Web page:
This article first appeared in the newsletter, DE's Breakthrough Clinical with Stacey Simmons, DDS. Subscribe here.


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References

1. Galewitz P. The pharmacies thriving in Kentucky's opioid-stricken towns. The Atlantic website. https://www.theatlantic.com/health/archive/2017/02/kentucky-opioids/515775/. Published February 7, 2017. Accessed February 15, 2017.
2. Freyer FJ. Heroin use spikes among women, higher-income groups. The Boston Globe website. https://www.bostonglobe.com/metro/2015/07/07/heroin-use-rise-among-women-and-middle-income-people/1bj3fmcvs7aIHWueylFCmN/story.html. Published July 8, 2015. Accessed February 15, /2017.
3. Opioid addiction 2016 facts & figures. American Society of Addiction Medicine. http://www.asam.org/docs/default-source/advocacy/opioid-addiction-disease-facts-figures.pdf. Accessed February 15, 2017.
4. Denisco RC, Kenna GA, O'Neil MG, et al. Prevention of prescription opioid abuse: the role of the dentist. J Am Dent Assoc. 2011;142(7):800-810.
5. Rasubala L, Pernapati L, Velasquez X, Burk J, Ren Y-F. Impact of a mandatory prescription drug monitoring program on prescription of opioid analgesics by dentists. PLoS One. 2015;10(8):e0135957.
6. Hooked: How opioid abuse starts at the dentist for many Americans. NBC News website. http://www.nbcnews.com/nightly-news/video/hooked-how-opioid-abuse-starts-at-the-dentist-for-many-americans-710032451882. Published June 21, 2017. Accessed February 15, 2017.
7. Dentists tapped for new role: Drug screenings. Columbia University's Mailman School of Public Health. ScienceDaily website. Published August 13, 2015. Accessed February 15, 2017.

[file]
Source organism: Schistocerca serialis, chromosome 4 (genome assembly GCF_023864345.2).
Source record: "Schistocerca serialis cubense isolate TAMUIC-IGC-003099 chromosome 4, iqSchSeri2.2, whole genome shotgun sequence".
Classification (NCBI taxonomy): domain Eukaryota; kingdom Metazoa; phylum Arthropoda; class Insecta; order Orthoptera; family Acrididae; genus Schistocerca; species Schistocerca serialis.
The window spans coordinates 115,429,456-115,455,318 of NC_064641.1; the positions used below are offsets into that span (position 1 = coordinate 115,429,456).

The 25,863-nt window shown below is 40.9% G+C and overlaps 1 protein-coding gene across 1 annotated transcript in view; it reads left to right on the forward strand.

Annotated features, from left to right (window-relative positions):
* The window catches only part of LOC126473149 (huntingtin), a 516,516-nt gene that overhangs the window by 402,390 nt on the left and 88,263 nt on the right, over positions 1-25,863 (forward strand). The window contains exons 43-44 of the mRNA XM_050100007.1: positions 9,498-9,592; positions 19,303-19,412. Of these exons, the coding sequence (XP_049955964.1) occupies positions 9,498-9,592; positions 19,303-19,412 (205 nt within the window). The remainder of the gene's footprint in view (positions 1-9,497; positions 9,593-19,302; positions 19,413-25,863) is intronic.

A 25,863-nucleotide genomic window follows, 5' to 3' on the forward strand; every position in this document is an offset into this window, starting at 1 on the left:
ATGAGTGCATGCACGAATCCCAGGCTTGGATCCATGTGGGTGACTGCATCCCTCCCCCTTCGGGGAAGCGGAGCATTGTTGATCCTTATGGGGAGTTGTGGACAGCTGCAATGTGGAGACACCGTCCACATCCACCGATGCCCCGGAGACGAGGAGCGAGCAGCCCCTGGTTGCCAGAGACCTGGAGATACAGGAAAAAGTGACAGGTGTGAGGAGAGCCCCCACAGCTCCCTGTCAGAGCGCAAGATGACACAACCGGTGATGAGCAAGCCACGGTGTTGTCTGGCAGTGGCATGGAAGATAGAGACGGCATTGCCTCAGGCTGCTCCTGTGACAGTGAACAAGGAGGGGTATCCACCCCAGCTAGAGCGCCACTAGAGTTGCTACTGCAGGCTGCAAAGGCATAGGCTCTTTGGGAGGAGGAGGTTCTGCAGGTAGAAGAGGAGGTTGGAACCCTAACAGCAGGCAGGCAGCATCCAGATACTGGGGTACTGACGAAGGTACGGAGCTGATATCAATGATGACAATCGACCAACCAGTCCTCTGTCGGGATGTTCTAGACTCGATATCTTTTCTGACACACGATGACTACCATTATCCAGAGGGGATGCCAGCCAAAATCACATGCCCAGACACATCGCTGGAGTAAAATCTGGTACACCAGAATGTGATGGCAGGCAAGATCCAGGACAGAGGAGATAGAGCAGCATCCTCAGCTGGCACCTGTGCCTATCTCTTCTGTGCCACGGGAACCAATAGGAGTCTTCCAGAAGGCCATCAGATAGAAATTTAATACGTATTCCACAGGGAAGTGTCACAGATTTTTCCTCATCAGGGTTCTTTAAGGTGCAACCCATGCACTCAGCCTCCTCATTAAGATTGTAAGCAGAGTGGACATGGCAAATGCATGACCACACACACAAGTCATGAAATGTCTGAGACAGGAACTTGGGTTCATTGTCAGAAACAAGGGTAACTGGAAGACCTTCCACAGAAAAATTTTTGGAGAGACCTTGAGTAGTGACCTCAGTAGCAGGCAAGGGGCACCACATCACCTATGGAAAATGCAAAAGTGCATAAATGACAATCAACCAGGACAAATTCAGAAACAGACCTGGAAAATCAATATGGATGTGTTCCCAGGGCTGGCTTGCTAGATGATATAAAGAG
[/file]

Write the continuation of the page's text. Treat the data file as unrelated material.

8. Golubic S, Moore PA, Katz N, Kenna GA, Hersh EV. Opioid prescribing in dentistry. Inside Dentistry website. https://id.cdeworld.com/courses/5061-Opioid_Prescribing_in_Dentistry. Published March 2, 2017. Accessed March 29, 2017.
9. ADA joins task force to investigate opioid crisis. DentistryIQ website. http://www.dentistryiq.com/articles/2015/08/ada-joins-task-force-to-investigate-opioid-crisis.html. Published August 14, 2015. Accessed February 15, 2017.
10. New core competencies in dental education will combat opioid misuse. Harvard School of Dental Medicine. http://hsdm.harvard.edu/news/new-core-competencies-dental-education-will-combat-opioid-misuse. Published February 12, 2016. Accessed February 15, 2017.
11. Freyer FJ. Dental schools adopt strategy to combat opioid abuse. The Boston Globe website. http://www.bostonglobe.com/metro/2016/02/11/hoping-combat-opioid-crisis-dental-schools-adopt-pain-management-strategy/AdbYECzgmn5npPfTzeQFzO/story.html Published February 11, 2016. Accessed February 15, 2017.


Normand Bach, DMD, MSc, FRCD(C), received his dental degree from the University of Montreal in 2002, and completed a certificate of multidisciplinary residency at Notre-Dame Hospital in 2003. In 2008, Dr. Bach completed a master’s degree of science and a certificate in orthodontics at the University of Montreal. He is currently an associate professor at the University of Montreal and is responsible for the undergraduate orthodontic clinic, in addition to maintaining a private practice limited to orthodontics in Montreal. Contact him through his website.